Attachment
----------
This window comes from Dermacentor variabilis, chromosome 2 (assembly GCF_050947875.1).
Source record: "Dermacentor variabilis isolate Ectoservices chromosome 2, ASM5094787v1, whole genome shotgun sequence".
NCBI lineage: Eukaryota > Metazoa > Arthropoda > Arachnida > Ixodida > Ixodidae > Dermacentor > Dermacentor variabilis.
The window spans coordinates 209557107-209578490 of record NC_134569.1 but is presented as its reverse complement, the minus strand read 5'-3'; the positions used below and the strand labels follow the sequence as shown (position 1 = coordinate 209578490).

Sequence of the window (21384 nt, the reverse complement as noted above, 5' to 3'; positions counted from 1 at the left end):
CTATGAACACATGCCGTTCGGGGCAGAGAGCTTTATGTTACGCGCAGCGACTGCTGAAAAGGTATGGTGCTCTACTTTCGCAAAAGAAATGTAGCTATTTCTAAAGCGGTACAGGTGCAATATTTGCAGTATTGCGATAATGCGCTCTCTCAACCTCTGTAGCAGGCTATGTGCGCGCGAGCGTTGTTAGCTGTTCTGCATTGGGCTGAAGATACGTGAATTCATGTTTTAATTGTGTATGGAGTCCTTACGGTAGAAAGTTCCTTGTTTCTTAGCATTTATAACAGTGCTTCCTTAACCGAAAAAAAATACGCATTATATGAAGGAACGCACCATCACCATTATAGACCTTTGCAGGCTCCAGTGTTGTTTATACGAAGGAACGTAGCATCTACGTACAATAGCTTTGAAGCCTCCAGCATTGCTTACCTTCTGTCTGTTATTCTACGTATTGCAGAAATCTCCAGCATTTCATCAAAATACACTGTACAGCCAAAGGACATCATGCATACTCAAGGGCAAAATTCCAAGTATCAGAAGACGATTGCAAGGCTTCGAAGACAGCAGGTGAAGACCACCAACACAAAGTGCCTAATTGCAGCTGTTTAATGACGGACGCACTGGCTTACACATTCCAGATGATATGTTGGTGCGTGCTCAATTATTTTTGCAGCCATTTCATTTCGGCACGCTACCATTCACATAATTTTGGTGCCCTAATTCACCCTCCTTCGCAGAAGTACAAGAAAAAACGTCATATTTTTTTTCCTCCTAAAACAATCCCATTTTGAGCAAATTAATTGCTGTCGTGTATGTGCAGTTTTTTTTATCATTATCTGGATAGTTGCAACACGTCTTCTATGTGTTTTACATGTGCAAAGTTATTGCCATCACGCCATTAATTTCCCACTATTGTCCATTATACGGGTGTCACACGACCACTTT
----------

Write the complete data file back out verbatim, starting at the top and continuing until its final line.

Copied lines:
This window comes from Dermacentor variabilis, chromosome 2 (assembly GCF_050947875.1).
Source record: "Dermacentor variabilis isolate Ectoservices chromosome 2, ASM5094787v1, whole genome shotgun sequence".
NCBI lineage: Eukaryota > Metazoa > Arthropoda > Arachnida > Ixodida > Ixodidae > Dermacentor > Dermacentor variabilis.
The window spans coordinates 209557107-209578490 of record NC_134569.1 but is presented as its reverse complement, the minus strand read 5'-3'; the positions used below and the strand labels follow the sequence as shown (position 1 = coordinate 209578490).

Sequence of the window (21384 nt, the reverse complement as noted above, 5' to 3'; positions counted from 1 at the left end):
CTATGAACACATGCCGTTCGGGGCAGAGAGCTTTATGTTACGCGCAGCGACTGCTGAAAAGGTATGGTGCTCTACTTTCGCAAAAGAAATGTAGCTATTTCTAAAGCGGTACAGGTGCAATATTTGCAGTATTGCGATAATGCGCTCTCTCAACCTCTGTAGCAGGCTATGTGCGCGCGAGCGTTGTTAGCTGTTCTGCATTGGGCTGAAGATACGTGAATTCATGTTTTAATTGTGTATGGAGTCCTTACGGTAGAAAGTTCCTTGTTTCTTAGCATTTATAACAGTGCTTCCTTAACCGAAAAAAAATACGCATTATATGAAGGAACGCACCATCACCATTATAGACCTTTGCAGGCTCCAGTGTTGTTTATACGAAGGAACGTAGCATCTACGTACAATAGCTTTGAAGCCTCCAGCATTGCTTACCTTCTGTCTGTTATTCTACGTATTGCAGAAATCTCCAGCATTTCATCAAAATACACTGTACAGCCAAAGGACATCATGCATACTCAAGGGCAAAATTCCAAGTATCAGAAGACGATTGCAAGGCTTCGAAGACAGCAGGTGAAGACCACCAACACAAAGTGCCTAATTGCAGCTGTTTAATGACGGACGCACTGGCTTACACATTCCAGATGATATGTTGGTGCGTGCTCAATTATTTTTGCAGCCATTTCATTTCGGCACGCTACCATTCACATAATTTTGGTGCCCTAATTCACCCTCCTTCGCAGAAGTACAAGAAAAAACGTCATATTTTTTTTCCTCCTAAAACAATCCCATTTTGAGCAAATTAATTGCTGTCGTGTATGTGCAGTTTTTTTTATCATTATCTGGATAGTTGCAACACGTCTTCTATGTGTTTTACATGTGCAAAGTTATTGCCATCACGCCATTAATTTCCCACTATTGTCCATTATACGGGTGTCACACGACCACTTT